# How to take resistance reading when value is effected by measurement?

## Context

I am trying to measure the wiper resistance of a potentiometer. This is performed by leaving the potentiometer wiper in one position, and measuring from each terminal to the wiper ($$\R_1\$$ and $$\R_2\$$), as well as end terminal to end terminal $$\R_\mathrm{T}\$$. The wiper resistance is given by

$$R_\mathrm{w} = \frac{R_1 + R_2 - R_T}{2}$$

## Question

The issue lies in taking the three resistance readings. As I measure the resistance any part of the potentiometer, the reading decreases with time. Let's say I measure $$\R_\mathrm{T}\$$ first, the wiper resistance can come out as negative due to the decrease in resistance when measuring $$\R_1\$$ and $$\R_2\$$. This result is non-physical and generally makes no sense.

What is the best method of holding these resistances at fixed values such that the results all work together to produce an accurate value for $$\R_\mathrm{w}\$$?

## Probable issue

The LCR meter I am using to take the measurement is heating up the potentiometer while taking the measurement which decreases the resistance. From this it would seem that a lower measurement voltage may solve the issue, but the LCR meter only offers one setting of amplitude at ~0.5 Vrms.

I could wait until the measurement stabilises at a given value, then switch which resistance I am measuring, hoping to maintain that equilibrium while changing connections. Changing where the voltage is applied across the potentiometer will surely change the heating effect as well though, so the thermal equilibrium will not be maintained. This problem is giving me a headache!

EDIT: The potentiometers of interest have so far been 1 MΩ, and some wiper resistances I have seen have been 252 Ω, but if I measure too long on some measurements I have also found a wiper resistance to be -248 Ω.

Taking measurements while applying the LCR meter for the shortest period possible seems like one option, but I don't like it because I don't know how much the temperature of the resistances have changed

• Maybe adding more current so the current (and heating) of the LCR meter is negligible? Or supplying it a fixed known current (which is lower than the LCR to lower the influence of heating) and measure its voltages, hoping the voltage measurement doesn't influence the measurement? Feb 22, 2019 at 13:39
• It might be helpful to add into your question the range of pot resistances you are interested in and the typical wiper resistances you have been seeing. Feb 22, 2019 at 13:51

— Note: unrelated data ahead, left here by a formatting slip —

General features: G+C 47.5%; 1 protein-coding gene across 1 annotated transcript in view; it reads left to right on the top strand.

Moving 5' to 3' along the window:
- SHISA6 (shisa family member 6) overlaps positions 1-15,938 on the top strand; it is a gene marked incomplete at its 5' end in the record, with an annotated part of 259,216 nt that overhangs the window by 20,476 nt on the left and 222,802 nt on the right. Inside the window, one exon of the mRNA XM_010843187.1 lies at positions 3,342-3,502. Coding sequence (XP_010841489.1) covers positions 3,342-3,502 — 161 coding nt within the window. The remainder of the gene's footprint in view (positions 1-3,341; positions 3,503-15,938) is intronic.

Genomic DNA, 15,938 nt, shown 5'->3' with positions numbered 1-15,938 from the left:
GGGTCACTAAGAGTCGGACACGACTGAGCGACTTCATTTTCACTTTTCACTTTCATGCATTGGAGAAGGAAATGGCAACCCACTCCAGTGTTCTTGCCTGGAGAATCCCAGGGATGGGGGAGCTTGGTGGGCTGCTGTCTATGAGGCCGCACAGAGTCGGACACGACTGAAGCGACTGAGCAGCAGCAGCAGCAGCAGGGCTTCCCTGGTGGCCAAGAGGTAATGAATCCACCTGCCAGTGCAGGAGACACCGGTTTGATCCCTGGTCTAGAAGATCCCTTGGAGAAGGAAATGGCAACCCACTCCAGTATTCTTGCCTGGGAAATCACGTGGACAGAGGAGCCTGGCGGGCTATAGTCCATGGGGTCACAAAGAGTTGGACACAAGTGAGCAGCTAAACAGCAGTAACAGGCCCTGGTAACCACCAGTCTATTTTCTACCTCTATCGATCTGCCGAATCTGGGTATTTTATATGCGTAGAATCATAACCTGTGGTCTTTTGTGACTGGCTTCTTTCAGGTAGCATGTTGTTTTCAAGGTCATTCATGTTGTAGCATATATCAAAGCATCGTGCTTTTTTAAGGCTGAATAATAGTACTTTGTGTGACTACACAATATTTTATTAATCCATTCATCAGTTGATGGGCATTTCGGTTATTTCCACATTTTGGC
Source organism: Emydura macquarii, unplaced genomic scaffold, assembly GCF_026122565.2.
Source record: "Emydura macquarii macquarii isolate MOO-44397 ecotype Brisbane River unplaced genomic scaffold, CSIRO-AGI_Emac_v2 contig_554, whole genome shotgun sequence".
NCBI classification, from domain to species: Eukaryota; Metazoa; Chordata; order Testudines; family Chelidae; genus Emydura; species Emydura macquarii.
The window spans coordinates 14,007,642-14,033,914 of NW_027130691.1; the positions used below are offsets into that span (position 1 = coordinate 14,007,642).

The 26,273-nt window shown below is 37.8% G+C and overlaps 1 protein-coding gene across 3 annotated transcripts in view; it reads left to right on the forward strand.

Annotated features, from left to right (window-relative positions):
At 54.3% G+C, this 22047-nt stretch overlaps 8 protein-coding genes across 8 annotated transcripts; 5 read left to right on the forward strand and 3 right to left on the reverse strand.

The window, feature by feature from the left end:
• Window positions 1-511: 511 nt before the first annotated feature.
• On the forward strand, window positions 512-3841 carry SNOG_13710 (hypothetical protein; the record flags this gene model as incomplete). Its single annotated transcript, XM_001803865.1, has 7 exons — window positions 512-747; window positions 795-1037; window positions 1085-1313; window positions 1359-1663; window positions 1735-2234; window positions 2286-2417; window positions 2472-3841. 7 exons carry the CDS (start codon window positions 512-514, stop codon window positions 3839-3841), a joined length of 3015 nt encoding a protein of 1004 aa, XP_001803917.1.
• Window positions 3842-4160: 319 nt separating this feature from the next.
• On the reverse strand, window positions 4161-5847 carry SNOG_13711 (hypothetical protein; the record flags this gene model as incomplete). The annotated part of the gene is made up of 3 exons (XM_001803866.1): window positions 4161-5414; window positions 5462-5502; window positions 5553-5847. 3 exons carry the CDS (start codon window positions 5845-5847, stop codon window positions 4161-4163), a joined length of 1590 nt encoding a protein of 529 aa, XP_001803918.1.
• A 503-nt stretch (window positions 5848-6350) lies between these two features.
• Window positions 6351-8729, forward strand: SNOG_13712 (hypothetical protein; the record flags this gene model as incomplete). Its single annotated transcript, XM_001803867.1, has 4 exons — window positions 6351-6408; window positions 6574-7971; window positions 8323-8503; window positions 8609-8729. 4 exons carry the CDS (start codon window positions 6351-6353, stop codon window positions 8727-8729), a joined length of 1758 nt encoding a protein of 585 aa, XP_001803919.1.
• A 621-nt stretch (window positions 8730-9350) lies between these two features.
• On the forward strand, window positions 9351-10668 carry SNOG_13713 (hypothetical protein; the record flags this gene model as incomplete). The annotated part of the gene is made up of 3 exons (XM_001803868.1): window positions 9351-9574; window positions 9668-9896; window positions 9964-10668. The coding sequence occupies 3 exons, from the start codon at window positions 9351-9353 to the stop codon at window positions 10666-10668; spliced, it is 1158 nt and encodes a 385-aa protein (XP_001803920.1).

• Mmm, applying a fixed current requires more circuitery, connected to the swiper Feb 22, 2019 at 13:51
• @Transistor I've added total potentiometer resistances and initial wiper values. Feb 22, 2019 at 14:08
• @Huisman I don't think adding a constant current source would interface very well with an LCR meter. If I were to build a dedicated tool for this however it could be good: grab the two voltages across each terminal and currents around two loops, probably yielding enough information to find each resistance. Feb 22, 2019 at 14:22

You're trying to measure to within a couple hundred ppm. Unless it's very expensive, I doubt your LCR meter is really anywhere near that accurate or stable. They're not designed to take precise DC measurements.

I suggest using a decent benchtop multimeter. My old Agilent 34401A uses a 5uA current source on the 1M$$\\Omega\$$ range. It should be stable in the short term to a few ppm, which would allow a measurement accuracy in the 1% range if the pot resistance stays put.

Temperature changes are a possibly limiting effect, but more likely to be a serious issue if your pot is a carbon type. Typical tempco of a conductive plastic pot might be in the 100ppm/°C range, so you have to make sure it stays relatively constant during the measurement.

The 5uA causes heating of I2R = 12uW and your 0.5V RMS causes heating of 0.5uW. Neither one is very large, but the LCR meter is considerably less. If the tempco of your DUT is really bad you may need to make some kind of custom measurement apparatus. Unfortunately, I don't see any way to keep the dissipation constant and make the necessary measurements so it might involve switching tiny currents very accurately and/or perhaps immersing the element in something like oil.

Interesting problem!

It is difficult to accurately measure high resistance values (> 1 megohm) with common lab meters. This is because the input resistance of the meter is effectively in parallel with the resistance to be measured. If your meter has a $$\10\,\mathrm{M}\Omega\$$ input resistance then your resistance readings will be too low, by almost 10% when measuring $$\1\,\mathrm{M}\Omega\$$.

You are trying to observe changes on the order of 0.01% so you need a meter with an input resistance at least $$\10\,\mathrm{G}\Omega\$$ input resistance.